Less than a year ago, the coalition warned us to expect a "bonfire of quangos" as ministers cut back on non-departmental bodies and staff to save money and increase accountability.
Back then, a Whitehall source told the Telegraph:
"These reforms represent the most significant rolling back of bureaucracy and the state for decades. Our starting point has been that every quango must not only justify its existence but its reliance on public money."
The reality is a bit different, it would seem.
John Redwood put parliamentary questions to all 25 departments, asking how much had been spent on redundancies and how many new members of staff had been recruited both by the departments and the quangos they are responsible for. (You can see his questions and the answers he received here).
Only eight departments were able to furnish him with details. Turns out, over 4,000 people have been recruited to departments, including to bodies such as the Equality and Human Rights Commission, the National Policy Improvements Agency and the Committee on Climate Change. About 1,500 people have been let go, through both compulsory and voluntary redundancy.
I've argued before that the coalition's war on quangos was a political, rather than a financial, strategy. This would seem to confirm this - after a year of so in government, getting rid of quangos doesn't seem nearly as easy as it did a year ago. A combination of realising that these bodies do actually serve a purpose, and the undeniable fact that the coalition has bigger political fish to fry, will have contributed to this.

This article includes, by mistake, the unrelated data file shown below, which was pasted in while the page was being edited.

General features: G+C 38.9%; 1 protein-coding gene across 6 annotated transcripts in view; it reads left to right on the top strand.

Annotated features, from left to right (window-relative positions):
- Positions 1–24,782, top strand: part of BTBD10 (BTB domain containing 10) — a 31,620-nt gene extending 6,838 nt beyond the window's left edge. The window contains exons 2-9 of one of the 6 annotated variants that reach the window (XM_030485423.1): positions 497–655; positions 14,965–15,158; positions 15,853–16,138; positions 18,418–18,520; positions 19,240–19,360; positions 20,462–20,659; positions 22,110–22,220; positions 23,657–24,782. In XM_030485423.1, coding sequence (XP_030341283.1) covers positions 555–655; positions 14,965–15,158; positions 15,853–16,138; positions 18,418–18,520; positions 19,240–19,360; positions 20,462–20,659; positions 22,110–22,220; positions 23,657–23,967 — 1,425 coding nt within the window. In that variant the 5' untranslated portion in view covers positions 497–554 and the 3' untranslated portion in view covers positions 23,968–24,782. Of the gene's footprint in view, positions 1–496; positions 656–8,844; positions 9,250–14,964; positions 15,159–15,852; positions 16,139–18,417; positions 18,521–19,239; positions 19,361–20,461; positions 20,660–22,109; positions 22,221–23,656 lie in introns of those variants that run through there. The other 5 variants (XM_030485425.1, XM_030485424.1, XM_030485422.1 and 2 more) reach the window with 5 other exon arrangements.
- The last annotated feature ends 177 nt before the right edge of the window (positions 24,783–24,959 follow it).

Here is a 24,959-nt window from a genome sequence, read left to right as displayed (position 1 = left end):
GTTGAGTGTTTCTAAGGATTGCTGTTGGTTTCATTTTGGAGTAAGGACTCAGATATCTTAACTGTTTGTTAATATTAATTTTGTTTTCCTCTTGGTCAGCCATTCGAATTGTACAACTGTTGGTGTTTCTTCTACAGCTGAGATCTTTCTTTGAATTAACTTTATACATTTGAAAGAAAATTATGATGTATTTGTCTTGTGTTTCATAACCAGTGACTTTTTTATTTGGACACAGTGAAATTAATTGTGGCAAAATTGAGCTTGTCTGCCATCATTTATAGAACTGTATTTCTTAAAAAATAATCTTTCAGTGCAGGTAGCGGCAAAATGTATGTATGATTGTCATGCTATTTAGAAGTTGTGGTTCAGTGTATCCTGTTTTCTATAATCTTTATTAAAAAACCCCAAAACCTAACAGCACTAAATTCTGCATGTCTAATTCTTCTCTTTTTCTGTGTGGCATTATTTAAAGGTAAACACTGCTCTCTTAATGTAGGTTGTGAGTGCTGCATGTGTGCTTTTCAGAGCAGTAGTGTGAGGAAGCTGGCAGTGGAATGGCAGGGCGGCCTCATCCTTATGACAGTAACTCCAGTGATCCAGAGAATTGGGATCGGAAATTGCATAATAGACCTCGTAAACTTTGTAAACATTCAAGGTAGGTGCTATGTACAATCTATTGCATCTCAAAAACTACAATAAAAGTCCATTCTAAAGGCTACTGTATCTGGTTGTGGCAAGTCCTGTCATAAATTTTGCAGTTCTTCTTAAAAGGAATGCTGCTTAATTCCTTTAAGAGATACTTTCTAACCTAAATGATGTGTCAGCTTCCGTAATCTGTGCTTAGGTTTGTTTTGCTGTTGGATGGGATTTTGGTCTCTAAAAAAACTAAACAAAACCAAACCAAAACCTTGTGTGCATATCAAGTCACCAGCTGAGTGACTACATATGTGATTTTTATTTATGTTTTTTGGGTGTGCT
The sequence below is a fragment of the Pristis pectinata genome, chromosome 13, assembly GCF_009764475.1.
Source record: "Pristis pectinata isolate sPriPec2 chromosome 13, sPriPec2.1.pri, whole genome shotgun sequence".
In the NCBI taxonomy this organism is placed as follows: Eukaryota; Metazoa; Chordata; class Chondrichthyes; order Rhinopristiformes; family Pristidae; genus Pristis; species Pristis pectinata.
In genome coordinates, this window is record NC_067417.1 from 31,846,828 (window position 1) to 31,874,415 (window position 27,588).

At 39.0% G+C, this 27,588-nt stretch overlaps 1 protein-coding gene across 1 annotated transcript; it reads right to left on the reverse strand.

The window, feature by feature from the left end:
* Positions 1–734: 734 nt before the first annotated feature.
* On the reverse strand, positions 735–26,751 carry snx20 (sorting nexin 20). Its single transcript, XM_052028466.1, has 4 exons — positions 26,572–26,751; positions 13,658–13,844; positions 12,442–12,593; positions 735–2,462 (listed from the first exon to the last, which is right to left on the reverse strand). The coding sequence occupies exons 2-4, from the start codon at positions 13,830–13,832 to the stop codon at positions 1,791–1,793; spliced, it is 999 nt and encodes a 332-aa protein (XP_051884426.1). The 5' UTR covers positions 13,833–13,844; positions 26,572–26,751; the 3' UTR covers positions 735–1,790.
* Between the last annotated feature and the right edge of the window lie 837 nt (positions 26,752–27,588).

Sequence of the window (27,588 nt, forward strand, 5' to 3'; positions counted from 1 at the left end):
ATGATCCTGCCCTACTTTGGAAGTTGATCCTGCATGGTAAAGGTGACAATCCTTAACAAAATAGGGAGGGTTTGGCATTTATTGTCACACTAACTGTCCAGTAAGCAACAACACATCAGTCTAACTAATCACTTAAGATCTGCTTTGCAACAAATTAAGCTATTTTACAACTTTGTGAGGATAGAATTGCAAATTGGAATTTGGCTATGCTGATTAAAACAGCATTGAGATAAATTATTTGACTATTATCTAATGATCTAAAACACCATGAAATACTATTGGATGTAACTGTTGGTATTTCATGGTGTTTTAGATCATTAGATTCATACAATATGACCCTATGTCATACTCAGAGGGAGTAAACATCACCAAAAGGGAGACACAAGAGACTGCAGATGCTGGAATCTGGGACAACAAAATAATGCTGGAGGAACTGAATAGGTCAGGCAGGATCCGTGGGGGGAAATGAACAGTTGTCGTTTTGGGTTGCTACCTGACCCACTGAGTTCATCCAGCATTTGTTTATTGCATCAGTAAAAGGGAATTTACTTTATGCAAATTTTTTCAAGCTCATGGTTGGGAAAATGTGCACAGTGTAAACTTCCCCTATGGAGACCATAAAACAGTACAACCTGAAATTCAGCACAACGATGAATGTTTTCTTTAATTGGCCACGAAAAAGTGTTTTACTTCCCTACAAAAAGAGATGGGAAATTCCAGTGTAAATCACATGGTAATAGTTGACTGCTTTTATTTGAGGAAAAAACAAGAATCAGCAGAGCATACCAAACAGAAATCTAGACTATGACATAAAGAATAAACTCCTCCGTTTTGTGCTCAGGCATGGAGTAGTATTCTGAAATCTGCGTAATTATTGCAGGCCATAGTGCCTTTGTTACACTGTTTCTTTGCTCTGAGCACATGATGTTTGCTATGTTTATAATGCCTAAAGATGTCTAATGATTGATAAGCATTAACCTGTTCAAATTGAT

But since Cameron announced his intentions to "roll back" the quango state as early as 2009, this is a long-held priority that has fallen by the wayside. He said the plans were intended to provide "democratic accountability, not bureaucratic accountability". The departments that weren't able to answer Redwood's questions say they will provide the details in due course. We await further details of just how unaccountable Whitehall still is, then.
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